Google Recipes! Google Careers! Google Confusion! The UI Madness Continues

Item 3
on my 25 Things I
Hate About Google
list was "Stop confusing people. Pick a user interface and
go with it!" The past few days only prove my point, as I’ve seen everything from
Google Recipes to Google Careers being reported as new features while others
play with their cookies in order to get a green bar vertical search
implementation.

Look, it’s
Google Real Estate
!

Actually, it’s just results from Google Base that are now flowing into the
regular results through a
OneBox
display. Google
said
when Google Base launched that results would get integrated into regular Google.

Look, it’s Google
Recipes
!

Look, it’s

Google Careers
!

Nope, once again, it’s just Google Base results flowing into the regular
results. It’s the same thing as with the real estate listing integration above,
but it’s confusing to those who come across these listings because Google’s not
given any heads-up about the new implementation.

Here’s the Official Google Base
Blog
. See any mentions? Nada. Would it be so hard to explain that Google is
more heavily testing integrating Google Base results into regular Google for
randomly selected searchers? How about throwing up a few screenshots to
illustrate it? Maybe put an experimental feature on
Google Labs letting anyone who wants this
to try it.

Nah, that would be too easy. Instead, let’s just have people get all confused
about what the hell is going on.

It could be this is part of a grand Google master plan. The beta strategy
already works well for that double-dip of publicity. Put the product out in
beta, gather up the glory, then release it from beta for that second dose of
write-ups. Perhaps these non-disclosed alpha experiments are a way to triple
team the coverage. Get the buzz going as a select few see these experiments and
blog about them. Then do a beta. Then a final. Then move into Redmond and take
over Microsoft and….

Personally, I think it’s just lameness rather than a clever business
strategy. Google’s long tested new features by showing them select groups of
people. When I’ve asked them why they don’t disclose this testing more, it’s
always been a case of not wanting to mess up the "experiment" by skewing the
sample.

Googlers, those days are long gone. In a world of bloggers, keeping your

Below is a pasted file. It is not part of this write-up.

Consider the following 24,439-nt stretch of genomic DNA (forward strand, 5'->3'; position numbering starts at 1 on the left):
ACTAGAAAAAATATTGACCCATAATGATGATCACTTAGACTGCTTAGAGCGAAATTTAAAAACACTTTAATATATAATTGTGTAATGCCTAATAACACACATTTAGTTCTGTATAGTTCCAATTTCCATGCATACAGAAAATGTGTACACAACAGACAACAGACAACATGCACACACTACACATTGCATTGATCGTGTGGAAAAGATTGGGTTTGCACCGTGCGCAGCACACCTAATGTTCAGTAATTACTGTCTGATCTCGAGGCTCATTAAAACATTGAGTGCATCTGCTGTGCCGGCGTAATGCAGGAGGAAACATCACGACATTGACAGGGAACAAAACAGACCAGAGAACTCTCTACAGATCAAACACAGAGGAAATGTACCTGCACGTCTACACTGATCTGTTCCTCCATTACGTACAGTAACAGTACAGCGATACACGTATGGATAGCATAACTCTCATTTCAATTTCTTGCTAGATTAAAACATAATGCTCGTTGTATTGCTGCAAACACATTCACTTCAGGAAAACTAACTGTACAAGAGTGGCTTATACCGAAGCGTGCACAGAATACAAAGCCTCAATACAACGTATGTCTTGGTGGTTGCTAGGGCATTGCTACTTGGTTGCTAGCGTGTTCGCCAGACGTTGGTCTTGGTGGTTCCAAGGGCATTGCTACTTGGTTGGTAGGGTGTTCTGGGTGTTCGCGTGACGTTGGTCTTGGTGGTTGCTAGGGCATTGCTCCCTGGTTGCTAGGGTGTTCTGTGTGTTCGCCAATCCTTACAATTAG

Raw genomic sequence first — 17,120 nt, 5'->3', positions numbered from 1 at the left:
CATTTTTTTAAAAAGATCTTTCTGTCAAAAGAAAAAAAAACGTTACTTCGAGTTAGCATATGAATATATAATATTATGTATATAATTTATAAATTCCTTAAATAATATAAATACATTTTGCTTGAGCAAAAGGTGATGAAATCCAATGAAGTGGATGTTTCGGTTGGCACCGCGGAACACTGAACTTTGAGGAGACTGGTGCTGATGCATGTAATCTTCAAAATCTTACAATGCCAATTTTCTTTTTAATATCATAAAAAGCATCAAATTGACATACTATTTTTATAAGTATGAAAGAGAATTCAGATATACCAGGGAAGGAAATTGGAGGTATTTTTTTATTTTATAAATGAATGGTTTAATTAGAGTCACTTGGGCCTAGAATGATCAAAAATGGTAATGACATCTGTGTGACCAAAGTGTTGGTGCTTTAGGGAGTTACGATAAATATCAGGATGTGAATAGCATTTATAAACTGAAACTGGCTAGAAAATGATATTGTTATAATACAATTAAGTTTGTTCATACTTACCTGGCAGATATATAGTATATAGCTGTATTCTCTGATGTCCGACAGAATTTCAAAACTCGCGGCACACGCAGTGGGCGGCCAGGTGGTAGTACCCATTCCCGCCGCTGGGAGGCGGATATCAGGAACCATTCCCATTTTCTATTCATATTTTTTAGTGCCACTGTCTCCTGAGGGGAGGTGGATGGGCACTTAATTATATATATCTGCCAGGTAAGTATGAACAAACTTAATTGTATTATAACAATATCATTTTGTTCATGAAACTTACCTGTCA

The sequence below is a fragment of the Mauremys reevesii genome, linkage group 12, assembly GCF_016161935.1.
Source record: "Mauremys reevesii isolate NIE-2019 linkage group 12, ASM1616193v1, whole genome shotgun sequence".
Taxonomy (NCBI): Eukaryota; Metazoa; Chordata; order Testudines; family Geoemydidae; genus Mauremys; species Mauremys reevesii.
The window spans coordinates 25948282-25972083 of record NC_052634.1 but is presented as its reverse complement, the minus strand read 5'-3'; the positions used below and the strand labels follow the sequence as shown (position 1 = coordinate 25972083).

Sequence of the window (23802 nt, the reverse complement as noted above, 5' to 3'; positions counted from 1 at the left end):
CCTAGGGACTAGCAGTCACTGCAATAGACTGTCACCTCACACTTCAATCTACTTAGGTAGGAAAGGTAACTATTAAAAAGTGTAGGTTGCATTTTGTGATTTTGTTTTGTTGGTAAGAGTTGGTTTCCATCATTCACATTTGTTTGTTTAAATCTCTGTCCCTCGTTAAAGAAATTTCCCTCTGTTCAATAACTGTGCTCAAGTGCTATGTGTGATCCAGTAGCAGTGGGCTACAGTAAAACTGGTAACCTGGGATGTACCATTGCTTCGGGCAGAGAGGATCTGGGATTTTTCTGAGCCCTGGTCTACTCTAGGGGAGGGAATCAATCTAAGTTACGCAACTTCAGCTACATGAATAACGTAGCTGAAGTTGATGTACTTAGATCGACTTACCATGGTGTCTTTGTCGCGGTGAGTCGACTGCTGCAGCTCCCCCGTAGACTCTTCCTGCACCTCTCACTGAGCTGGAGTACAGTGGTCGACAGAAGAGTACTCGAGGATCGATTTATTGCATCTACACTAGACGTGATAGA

experiments quiet are over. For example, take the "news" of Google "new
interface," as Ars Technica
called it
this week. Which new interface would that be? There are so many to choose from.

Honestly, as I said in my 25 Hates piece, I wish I had the time to Photoshop
everything we’ve seen so far into a singular illustration of the Google to come.
In the meantime, here’s a bulletpoint recap:

  • Middle Of The Page Refinement: This is where Google inserts into
    the middle of the page results from a related — yet different — search than
    you originally did. Why? It’s an experiment at query refinement.

    It seems to have
    started
    last August with the results preceded by a "Dissatisfied? See results for:"
    message. It soon changed to a "See results for" message
    later than
    month.

    Today, it continues on, happening for some people but not all of them and
    still generating plenty of confusion. I know this firsthand, because hardly a
    week goes by without someone posting in our Search Engine Watch Forums for
    help/information/confirmation that Google’s doing this. We have a standing
    thread
    on the topic, created by merging multiple posts over time. Despite that,
    here’s someone
    posting
    about it afresh yesterday.

    The feature came under new discussion this month when it suggested results for
    "ashley cole gay" in response to queries for Ashley Cole, a UK footballer.
    Google "Ashley
    Cole Gay" Results Suggestion Prompts Questions From His Solicitor
    covers
    more about this.

    What do the Google help pages say about this feature? Nothing. Here’s the

    guide
    to Google’s search results page. This feature doesn’t get mentioned
    there. If you’re trying to figure out why this happens (as Ashley Cole’s
    solicitor was), you’re stuck with the official
    comment
    Google gave me back in August (it’s a test) or Google’s Matt Cutts
    explaining
    a bit more on his personal blog. Suffice to say, an official mention somewhere